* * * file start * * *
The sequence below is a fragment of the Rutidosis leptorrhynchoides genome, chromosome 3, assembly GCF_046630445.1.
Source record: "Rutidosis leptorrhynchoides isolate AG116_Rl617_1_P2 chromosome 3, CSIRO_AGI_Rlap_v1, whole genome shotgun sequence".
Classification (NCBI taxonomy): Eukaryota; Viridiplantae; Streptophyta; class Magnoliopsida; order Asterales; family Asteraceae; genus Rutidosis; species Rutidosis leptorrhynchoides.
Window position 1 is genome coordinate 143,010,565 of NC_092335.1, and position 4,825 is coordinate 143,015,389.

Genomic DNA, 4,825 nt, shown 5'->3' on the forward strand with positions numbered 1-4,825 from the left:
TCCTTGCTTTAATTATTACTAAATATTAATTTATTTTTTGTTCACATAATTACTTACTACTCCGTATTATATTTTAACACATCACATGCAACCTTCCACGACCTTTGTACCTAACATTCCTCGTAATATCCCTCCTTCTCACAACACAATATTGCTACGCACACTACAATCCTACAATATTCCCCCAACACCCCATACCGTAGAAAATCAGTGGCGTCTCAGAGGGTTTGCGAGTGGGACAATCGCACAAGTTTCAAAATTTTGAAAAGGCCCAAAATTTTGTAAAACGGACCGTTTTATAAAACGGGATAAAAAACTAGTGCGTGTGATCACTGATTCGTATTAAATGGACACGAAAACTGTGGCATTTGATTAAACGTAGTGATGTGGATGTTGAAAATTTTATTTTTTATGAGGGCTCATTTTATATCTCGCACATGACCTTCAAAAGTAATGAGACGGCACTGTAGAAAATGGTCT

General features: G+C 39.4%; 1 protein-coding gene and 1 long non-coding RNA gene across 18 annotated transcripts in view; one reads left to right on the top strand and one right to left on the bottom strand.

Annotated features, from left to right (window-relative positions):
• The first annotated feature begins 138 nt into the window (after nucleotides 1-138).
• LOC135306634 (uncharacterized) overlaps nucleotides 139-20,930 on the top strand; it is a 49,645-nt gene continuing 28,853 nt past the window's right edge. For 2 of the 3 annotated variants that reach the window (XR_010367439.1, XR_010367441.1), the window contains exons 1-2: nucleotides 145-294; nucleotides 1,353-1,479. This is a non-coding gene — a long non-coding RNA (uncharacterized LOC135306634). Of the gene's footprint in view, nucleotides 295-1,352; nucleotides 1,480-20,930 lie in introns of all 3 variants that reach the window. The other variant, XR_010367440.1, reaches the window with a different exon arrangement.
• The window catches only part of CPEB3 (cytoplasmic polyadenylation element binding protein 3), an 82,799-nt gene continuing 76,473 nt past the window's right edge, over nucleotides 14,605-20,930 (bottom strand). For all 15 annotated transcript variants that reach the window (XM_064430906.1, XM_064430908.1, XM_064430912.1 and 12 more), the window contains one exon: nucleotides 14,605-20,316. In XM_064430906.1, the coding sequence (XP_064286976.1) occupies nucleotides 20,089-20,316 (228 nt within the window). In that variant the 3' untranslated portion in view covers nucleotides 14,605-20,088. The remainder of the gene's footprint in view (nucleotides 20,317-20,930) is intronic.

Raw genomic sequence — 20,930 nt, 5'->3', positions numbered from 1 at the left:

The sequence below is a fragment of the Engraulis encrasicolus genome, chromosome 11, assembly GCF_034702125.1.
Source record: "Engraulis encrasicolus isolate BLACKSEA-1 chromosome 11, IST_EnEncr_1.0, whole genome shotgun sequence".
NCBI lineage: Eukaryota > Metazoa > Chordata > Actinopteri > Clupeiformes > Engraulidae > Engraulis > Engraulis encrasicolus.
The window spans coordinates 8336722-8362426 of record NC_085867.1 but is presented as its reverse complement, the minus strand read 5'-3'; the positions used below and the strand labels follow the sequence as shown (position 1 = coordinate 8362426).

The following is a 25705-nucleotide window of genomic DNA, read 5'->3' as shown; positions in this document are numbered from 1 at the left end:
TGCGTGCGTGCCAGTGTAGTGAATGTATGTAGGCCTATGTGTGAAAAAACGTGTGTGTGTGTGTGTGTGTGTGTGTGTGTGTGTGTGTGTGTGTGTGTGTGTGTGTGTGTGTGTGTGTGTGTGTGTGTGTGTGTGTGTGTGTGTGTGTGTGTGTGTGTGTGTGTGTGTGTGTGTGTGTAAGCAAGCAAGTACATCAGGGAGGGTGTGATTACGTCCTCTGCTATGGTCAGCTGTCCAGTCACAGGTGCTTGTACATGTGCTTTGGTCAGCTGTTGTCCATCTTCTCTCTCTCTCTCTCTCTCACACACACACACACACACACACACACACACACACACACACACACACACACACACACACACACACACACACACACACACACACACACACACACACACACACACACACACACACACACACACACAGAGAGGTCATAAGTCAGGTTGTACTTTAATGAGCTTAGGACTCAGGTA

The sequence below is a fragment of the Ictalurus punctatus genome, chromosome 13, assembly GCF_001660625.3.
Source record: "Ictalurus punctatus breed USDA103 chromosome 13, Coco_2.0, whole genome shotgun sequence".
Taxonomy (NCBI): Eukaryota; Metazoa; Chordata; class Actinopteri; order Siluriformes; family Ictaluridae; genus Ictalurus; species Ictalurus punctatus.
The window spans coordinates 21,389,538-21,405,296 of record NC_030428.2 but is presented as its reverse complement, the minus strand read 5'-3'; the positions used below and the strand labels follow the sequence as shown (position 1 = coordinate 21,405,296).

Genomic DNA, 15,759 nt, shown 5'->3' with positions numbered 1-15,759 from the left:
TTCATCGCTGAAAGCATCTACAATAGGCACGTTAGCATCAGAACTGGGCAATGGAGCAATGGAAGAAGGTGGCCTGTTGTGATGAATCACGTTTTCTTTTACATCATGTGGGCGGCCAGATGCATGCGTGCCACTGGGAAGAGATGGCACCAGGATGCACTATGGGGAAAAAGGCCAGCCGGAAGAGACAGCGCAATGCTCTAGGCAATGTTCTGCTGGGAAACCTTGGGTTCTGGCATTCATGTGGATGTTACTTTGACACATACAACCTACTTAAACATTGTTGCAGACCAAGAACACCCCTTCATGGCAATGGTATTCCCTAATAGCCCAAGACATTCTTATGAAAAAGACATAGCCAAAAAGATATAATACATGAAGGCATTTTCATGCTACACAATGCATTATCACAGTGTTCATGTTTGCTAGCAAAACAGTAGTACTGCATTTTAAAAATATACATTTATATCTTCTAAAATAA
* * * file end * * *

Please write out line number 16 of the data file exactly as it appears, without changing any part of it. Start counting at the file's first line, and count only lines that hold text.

The window spans coordinates 8336722-8362426 of record NC_085867.1 but is presented as its reverse complement, the minus strand read 5'-3'; the positions used below and the strand labels follow the sequence as shown (position 1 = coordinate 8362426).